“Sixteen-year-old Indy struggles to conceal her pregnancy while searching for a place to belong in this stunning debut novel that’s perfect for fans of Amber Smith and Sara Zarr.

Indira Ferguson has done her best to live by her Grammy’s rules—to study hard in school, be respectful, and to never let a boy take advantage of her. But it hasn’t always been easy, especially while living in her mother’s shadow.

When Indy is sent to live with distant relatives in Nassau, trouble follows her. Now she must hide an unwanted pregnancy from her aunt, who would rather throw Indy out onto the street than see the truth.

Completely broke with only a hand-me-down pregnancy book as a resource, Indy desperately looks for a safe space to call home. After stumbling upon a yoga retreat, she wonders if perhaps she’s found the place. But Indy is about to discover that home is much bigger than just four walls and a roof—it’s about the people she chooses to share it with.”

Everything about this book screams powerful. From the cover to the synopsis… I have to read this book. I simply have to.

Now You See Her by Laura Stropki and Lisa Leighton

“AMELIA has always felt like a happy life is just out of reach. Having moved every few years with her mom and sister, she’s always had a hard time making and keeping friends; there’s never enough time, and never enough money to stay in one place. And now, in her senior year, right before tennis season, Mom wants to move again.

SOPHIE has a perfectly curated, Instagram-ready life, from her first singles wins to her cute, long-term boyfriend to the beautiful, landscaped home where she lives with her parents. Though they’re tennis teammates, the two girls almost never speak.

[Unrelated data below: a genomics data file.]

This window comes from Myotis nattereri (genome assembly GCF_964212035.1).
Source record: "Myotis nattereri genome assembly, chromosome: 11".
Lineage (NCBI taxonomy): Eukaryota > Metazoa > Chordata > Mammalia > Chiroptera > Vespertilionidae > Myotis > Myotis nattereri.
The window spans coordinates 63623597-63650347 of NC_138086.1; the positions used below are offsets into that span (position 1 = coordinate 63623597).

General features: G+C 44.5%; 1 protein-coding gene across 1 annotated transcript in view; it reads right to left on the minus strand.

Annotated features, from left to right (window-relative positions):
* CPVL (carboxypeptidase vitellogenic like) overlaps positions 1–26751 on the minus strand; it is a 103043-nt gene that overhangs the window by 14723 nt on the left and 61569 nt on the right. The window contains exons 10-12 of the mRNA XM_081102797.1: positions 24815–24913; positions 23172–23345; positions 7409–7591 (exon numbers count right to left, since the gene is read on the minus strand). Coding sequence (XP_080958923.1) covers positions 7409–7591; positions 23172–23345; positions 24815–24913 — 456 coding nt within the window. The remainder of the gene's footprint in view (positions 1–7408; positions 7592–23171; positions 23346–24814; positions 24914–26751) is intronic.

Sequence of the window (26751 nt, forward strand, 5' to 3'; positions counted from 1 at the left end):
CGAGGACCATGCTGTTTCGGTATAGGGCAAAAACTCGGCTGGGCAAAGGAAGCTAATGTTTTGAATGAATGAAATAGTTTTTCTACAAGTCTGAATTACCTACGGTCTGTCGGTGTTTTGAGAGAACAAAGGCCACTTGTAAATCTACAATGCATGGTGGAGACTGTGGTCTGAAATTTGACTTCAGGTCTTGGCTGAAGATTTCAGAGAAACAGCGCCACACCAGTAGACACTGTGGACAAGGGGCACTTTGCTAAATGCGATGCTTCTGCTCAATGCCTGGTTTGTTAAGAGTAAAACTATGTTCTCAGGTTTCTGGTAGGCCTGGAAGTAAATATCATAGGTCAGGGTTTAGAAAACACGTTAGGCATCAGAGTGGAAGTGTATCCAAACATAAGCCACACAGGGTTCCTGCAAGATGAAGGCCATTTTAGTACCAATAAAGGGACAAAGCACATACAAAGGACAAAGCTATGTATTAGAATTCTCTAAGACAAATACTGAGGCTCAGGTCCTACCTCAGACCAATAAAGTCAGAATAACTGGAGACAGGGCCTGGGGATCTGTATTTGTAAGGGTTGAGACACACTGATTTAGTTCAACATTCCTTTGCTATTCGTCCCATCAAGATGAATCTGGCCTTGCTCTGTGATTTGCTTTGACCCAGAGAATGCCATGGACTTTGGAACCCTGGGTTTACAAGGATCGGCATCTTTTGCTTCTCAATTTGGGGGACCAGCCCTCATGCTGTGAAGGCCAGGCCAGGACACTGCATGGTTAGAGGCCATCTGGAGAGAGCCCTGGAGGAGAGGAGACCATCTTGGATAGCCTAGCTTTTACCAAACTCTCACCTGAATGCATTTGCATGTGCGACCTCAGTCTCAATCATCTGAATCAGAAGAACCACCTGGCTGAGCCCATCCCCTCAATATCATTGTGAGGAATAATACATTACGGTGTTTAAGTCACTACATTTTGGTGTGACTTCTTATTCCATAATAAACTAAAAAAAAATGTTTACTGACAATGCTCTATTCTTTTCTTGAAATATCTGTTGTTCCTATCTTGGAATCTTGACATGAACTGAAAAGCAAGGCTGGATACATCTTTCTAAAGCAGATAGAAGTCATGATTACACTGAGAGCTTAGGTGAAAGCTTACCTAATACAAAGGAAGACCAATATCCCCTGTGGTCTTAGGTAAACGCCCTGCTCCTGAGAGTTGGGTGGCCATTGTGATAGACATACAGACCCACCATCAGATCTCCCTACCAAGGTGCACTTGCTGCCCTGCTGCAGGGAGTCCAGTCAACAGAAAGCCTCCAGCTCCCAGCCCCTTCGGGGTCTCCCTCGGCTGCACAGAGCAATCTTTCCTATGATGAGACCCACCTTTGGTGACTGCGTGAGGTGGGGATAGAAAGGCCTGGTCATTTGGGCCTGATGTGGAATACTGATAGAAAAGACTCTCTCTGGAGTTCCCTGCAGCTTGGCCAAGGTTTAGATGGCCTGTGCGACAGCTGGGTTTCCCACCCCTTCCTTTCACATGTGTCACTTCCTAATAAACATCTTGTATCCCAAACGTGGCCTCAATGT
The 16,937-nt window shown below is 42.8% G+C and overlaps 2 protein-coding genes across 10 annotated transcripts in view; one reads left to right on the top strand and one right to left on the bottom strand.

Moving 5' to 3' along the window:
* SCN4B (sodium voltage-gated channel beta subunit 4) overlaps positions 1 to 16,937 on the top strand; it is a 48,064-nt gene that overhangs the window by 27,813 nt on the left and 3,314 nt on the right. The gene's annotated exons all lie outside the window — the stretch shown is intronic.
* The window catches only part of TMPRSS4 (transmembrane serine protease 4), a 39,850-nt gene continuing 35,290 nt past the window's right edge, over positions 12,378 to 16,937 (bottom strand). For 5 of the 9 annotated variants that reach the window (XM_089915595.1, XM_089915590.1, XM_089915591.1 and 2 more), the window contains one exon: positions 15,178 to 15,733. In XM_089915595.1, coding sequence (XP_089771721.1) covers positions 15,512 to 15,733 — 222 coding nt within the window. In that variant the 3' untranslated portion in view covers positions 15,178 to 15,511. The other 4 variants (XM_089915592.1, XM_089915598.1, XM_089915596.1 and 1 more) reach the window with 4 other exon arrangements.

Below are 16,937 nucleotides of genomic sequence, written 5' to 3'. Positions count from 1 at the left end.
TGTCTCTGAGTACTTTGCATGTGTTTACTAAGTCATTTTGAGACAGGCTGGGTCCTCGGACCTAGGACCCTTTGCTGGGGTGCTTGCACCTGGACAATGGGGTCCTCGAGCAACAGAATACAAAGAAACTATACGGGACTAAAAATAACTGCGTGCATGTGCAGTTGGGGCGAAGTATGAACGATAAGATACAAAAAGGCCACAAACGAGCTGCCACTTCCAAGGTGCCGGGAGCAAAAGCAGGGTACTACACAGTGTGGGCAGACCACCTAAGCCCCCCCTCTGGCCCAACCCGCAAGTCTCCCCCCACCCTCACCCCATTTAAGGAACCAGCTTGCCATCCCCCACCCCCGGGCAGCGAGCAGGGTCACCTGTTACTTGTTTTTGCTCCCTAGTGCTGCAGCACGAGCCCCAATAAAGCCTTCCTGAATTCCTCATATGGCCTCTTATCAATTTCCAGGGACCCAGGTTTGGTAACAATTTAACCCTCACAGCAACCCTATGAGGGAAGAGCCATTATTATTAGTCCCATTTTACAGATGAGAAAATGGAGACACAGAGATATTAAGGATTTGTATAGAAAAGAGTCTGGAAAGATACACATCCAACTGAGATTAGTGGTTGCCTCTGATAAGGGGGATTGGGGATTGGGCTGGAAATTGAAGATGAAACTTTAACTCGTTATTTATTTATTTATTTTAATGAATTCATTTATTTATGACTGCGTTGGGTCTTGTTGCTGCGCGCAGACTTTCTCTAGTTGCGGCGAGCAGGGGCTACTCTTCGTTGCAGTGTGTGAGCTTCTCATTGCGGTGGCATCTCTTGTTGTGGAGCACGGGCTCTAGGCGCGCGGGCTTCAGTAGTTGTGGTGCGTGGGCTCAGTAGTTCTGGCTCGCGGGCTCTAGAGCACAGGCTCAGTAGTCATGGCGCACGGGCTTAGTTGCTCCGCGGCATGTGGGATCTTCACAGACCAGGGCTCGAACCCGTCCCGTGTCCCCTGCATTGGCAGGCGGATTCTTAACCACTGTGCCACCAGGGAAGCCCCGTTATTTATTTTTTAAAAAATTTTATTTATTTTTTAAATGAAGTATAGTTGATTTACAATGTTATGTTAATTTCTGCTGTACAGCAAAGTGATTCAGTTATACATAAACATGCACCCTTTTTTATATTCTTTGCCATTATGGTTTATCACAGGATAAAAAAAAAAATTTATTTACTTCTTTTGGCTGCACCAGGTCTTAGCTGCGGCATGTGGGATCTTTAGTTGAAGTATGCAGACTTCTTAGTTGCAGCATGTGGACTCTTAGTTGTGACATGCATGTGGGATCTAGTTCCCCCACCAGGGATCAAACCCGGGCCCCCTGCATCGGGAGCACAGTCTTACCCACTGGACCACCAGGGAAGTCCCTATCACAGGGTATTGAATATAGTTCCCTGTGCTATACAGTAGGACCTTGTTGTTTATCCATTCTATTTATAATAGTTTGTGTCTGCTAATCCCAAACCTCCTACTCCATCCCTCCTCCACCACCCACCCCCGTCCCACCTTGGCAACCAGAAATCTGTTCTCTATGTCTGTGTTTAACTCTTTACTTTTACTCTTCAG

But then one night changes everything. When Amelia’s car breaks down on the side of the road in a rainstorm, a man she thinks is a Good Samaritan pulls over to help her. When he tries to abduct her instead, she escapes into oncoming traffic.

In one inexplicable moment, Amelia and Sophie switch bodies. Amelia wakes up in Sophie’s body. Amelia’s body is in a coma. Now Amelia needs to find a way to switch back into her own life—but before that, she must retrace her steps to unravel the mystery of the accident, her attempted abduction, and how it’s all tied to her mother’s secret past.”

This books is a mindbender. I would love to see this as a movie because it reads like a really cool action thriller that everyone would enjoy. I can’t wait to read this!

One Small Thing by Erin Watt

“Beth’s life hasn’t been the same since her sister died. Her parents try to lock her down, believing they can keep her safe by monitoring her every move. When Beth sneaks out to a party one night and meets the new guy in town, Chase, she’s thrilled to make a secret friend. It seems a small thing, just for her.

Only Beth doesn’t know how big her secret really is…

Fresh out of juvie and determined to start his life over, Chase has demons to face and much to atone for, including his part in the night Beth’s sister died. Beth, who has more reason than anyone to despise him, is willing to give him a second chance. A forbidden romance is the last thing either of them planned for senior year, but the more time they spend together, the deeper their feelings get.

Now Beth has a choice to make—follow the rules, or risk tearing everything apart…again.”

I don’t know what to think about this book other then the fact that it looks super interesting. I don’t really want to know all that much about it, I simply want to dive in and read it!

The Fragile Ordinary by Samantha Young

“I am Comet Caldwell.

And I sort of, kind of, absolutely hate my name.